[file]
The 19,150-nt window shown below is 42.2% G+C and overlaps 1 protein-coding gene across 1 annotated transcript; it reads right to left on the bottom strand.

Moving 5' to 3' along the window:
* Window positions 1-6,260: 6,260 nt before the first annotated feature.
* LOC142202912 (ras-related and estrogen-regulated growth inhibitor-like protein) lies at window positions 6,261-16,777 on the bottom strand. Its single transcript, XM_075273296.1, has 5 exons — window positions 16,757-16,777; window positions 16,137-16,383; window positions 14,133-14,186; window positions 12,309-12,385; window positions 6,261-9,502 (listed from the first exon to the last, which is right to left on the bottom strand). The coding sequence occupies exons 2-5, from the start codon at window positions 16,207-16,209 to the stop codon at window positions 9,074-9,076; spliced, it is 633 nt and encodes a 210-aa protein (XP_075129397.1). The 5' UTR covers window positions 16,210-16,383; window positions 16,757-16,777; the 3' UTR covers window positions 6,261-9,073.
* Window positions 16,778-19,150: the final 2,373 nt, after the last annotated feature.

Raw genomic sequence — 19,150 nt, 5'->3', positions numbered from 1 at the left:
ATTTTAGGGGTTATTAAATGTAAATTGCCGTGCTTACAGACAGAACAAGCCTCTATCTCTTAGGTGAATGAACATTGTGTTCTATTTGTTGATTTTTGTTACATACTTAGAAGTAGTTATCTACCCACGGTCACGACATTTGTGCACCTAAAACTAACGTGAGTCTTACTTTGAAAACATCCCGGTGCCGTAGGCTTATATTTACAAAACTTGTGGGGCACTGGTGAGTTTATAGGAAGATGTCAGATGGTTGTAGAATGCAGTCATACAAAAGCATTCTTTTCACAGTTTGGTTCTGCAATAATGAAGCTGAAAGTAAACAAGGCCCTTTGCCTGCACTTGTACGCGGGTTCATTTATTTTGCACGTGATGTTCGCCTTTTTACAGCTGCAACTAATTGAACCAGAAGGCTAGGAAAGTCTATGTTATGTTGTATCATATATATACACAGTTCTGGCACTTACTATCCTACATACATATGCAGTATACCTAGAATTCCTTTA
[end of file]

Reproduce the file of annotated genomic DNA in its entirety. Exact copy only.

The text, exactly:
The 19,150-nt window shown below is 42.2% G+C and overlaps 1 protein-coding gene across 1 annotated transcript; it reads right to left on the bottom strand.

Moving 5' to 3' along the window:
* Window positions 1-6,260: 6,260 nt before the first annotated feature.
* LOC142202912 (ras-related and estrogen-regulated growth inhibitor-like protein) lies at window positions 6,261-16,777 on the bottom strand. Its single transcript, XM_075273296.1, has 5 exons — window positions 16,757-16,777; window positions 16,137-16,383; window positions 14,133-14,186; window positions 12,309-12,385; window positions 6,261-9,502 (listed from the first exon to the last, which is right to left on the bottom strand). The coding sequence occupies exons 2-5, from the start codon at window positions 16,207-16,209 to the stop codon at window positions 9,074-9,076; spliced, it is 633 nt and encodes a 210-aa protein (XP_075129397.1). The 5' UTR covers window positions 16,210-16,383; window positions 16,757-16,777; the 3' UTR covers window positions 6,261-9,073.
* Window positions 16,778-19,150: the final 2,373 nt, after the last annotated feature.

Raw genomic sequence — 19,150 nt, 5'->3', positions numbered from 1 at the left:
ATTTTAGGGGTTATTAAATGTAAATTGCCGTGCTTACAGACAGAACAAGCCTCTATCTCTTAGGTGAATGAACATTGTGTTCTATTTGTTGATTTTTGTTACATACTTAGAAGTAGTTATCTACCCACGGTCACGACATTTGTGCACCTAAAACTAACGTGAGTCTTACTTTGAAAACATCCCGGTGCCGTAGGCTTATATTTACAAAACTTGTGGGGCACTGGTGAGTTTATAGGAAGATGTCAGATGGTTGTAGAATGCAGTCATACAAAAGCATTCTTTTCACAGTTTGGTTCTGCAATAATGAAGCTGAAAGTAAACAAGGCCCTTTGCCTGCACTTGTACGCGGGTTCATTTATTTTGCACGTGATGTTCGCCTTTTTACAGCTGCAACTAATTGAACCAGAAGGCTAGGAAAGTCTATGTTATGTTGTATCATATATATACACAGTTCTGGCACTTACTATCCTACATACATATGCAGTATACCTAGAATTCCTTTA